“The expectations of life depend upon diligence; the mechanic that would perfect his work must first sharpen his tools.”- Confucius
“Fake it till’ you make it” was the guiding motto in the creation of Theranos, a company founded in 2003 by Elizabeth Holmes, who left Stanford to start it, grew to a valuation of $19bn. Investors were complacent, with little discipline, they were carried away by the fame and name of well-known advisors involved in the initiative.
This is a case of fraud, but above all of lack of rigor in the Due-Diligence process that led investors to lose their money and today the legal battle is still open and has been in court for a month.
With the clear objective that stories like this one are not repeated, the Due-Diligence process must be taken seriously. Beyond enthusiastically seeking that the startup complies with the investment opportunity points, all those that represent a challenge or risk to be overcome by the founders must be recognized.
When raising capital, the entrepreneur will receive one or several “Term Sheets” from the interested parties. Once the terms and conditions have been agreed upon, the formal due diligence process is triggered by the lead investors. This process may start informally when the investor has its first meetings with the entrepreneur, but it should always culminate in a formal process of reviewing all available data.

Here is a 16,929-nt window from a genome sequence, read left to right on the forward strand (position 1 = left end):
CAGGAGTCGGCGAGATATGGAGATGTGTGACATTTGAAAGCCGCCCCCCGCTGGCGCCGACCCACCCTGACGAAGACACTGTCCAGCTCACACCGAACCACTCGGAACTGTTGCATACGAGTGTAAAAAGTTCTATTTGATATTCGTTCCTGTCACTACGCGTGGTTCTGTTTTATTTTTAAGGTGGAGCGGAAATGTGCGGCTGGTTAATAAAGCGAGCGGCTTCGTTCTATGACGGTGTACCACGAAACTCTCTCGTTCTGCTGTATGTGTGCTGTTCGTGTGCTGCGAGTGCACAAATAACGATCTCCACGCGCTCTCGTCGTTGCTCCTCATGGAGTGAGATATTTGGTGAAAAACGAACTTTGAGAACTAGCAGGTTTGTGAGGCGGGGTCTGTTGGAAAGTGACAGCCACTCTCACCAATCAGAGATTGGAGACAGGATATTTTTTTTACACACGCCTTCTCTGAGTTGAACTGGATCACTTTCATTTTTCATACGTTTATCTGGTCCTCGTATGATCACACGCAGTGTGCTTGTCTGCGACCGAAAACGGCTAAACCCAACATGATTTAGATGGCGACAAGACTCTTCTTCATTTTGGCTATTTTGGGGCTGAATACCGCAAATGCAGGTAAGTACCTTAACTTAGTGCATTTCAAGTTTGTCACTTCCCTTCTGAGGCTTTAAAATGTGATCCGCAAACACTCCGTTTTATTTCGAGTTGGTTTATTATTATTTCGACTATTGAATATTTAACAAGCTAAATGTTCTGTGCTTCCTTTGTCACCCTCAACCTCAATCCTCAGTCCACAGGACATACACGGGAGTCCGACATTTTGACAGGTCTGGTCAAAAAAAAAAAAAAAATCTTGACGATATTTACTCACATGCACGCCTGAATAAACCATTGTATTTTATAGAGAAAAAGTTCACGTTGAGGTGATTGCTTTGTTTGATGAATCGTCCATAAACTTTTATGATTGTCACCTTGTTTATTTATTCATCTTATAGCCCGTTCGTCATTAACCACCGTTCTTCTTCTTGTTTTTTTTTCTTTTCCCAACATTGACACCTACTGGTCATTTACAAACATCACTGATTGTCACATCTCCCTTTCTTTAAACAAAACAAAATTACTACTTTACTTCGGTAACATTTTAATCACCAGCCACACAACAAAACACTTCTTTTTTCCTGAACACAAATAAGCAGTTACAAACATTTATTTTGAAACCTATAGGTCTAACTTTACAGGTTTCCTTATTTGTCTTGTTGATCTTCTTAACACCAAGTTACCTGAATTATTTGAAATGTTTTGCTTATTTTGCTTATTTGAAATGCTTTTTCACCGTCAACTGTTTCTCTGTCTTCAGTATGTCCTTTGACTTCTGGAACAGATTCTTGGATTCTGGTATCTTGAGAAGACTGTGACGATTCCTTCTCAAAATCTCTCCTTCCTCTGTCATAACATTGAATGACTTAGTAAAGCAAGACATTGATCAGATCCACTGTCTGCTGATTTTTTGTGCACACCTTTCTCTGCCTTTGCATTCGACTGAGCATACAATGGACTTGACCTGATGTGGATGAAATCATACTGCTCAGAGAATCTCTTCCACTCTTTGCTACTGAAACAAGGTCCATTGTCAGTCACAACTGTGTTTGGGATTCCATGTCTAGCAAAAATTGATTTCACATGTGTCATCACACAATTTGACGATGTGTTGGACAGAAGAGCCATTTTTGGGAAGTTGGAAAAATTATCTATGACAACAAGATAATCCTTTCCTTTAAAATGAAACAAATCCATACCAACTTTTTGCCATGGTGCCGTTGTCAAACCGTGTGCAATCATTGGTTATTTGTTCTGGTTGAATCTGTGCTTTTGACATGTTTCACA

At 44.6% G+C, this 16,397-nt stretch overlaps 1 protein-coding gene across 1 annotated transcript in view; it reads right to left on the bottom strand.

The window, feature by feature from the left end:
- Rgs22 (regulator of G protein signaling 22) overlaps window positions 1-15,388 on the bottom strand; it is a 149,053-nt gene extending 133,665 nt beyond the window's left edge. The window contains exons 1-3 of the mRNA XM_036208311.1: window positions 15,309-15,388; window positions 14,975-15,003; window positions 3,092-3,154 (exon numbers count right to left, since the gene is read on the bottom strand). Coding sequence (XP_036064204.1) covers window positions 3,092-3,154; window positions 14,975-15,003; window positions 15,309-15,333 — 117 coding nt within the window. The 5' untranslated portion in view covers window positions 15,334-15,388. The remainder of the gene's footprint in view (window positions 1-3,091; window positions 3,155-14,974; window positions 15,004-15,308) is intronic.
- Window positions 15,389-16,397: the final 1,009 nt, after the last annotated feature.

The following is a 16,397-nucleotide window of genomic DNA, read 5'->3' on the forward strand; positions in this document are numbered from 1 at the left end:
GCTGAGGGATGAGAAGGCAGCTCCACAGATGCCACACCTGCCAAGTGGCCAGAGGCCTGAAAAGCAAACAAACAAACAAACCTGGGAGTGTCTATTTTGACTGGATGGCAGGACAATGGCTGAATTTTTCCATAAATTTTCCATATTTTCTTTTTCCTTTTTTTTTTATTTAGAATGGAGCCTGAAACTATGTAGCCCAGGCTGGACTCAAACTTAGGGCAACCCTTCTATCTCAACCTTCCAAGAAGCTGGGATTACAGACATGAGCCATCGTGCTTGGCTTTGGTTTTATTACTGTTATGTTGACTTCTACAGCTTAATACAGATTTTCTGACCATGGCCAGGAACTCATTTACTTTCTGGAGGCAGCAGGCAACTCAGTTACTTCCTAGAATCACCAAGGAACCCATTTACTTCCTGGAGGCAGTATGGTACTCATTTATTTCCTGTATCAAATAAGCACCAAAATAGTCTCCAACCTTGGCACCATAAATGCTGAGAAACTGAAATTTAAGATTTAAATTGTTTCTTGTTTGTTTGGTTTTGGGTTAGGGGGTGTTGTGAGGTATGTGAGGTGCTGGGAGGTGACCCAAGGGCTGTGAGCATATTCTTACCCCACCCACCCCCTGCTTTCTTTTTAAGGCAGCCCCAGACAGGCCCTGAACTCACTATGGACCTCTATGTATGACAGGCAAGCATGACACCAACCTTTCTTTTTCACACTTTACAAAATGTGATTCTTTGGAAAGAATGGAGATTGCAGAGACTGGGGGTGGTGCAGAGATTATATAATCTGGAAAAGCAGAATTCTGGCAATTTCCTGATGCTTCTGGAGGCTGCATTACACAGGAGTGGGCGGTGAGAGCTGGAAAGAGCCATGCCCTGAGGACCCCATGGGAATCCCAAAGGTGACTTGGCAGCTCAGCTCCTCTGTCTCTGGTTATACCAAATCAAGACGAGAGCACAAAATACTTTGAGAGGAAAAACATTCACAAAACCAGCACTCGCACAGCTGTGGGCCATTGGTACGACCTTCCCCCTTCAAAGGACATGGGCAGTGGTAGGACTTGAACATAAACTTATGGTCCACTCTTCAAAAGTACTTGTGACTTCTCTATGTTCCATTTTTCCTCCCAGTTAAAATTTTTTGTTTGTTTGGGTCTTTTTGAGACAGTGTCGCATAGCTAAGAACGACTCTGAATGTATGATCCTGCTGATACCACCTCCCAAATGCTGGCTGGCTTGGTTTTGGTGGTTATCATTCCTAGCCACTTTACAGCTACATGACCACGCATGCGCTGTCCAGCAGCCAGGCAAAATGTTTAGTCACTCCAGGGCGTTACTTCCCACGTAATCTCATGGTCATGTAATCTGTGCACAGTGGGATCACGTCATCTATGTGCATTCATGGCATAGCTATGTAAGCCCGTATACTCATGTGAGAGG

Although some entrepreneurs downplay its importance, the Due Diligence process is highly relevant because:
- It tests the hypothesis an investor has about the startup. Every investor has an investment thesis, so they have talked to multiple startups and have in-depth knowledge of the industry sector. Therefore, by having conversations and soliciting information from startups, he processes and validates his investment thesis.
- It allows the investor to validate all the information provided. The entrepreneur’s word is subjective, so the investor has to validate the substance. The entrepreneur by nature is an optimist and an excellent salesperson; when talking to investors he focuses on highlighting the goodness and strengths of his business. The investor, as a buyer, has the obligation to validate all the information provided by the entrepreneur to ensure that there really is a product and a business model.
- Validate and control potential risks of the business. At the time of making an investment, the investor must consider the main risks of the business and its operation in order to seek mitigants, have a realistic expectation of the true potential of the business and the time to achieve it.
In addition, the Due-Diligence process considers the following review elements:
- Business Strategy:
This is the basic element of any transaction where investors review in depth the strategy, business model, traction and financial performance, among others. The review of the investor deck, the financial model and conversations with entrepreneurs and ecosystem participants allow for first-hand information to make an investment decision.
We seek to validate the operational strength of the company beyond the robustness of the business model. This element speaks of the potential execution and scalability of the startup. Sometimes entrepreneurs are very good at imagining and designing their business model, but their ability to execute is quite poor.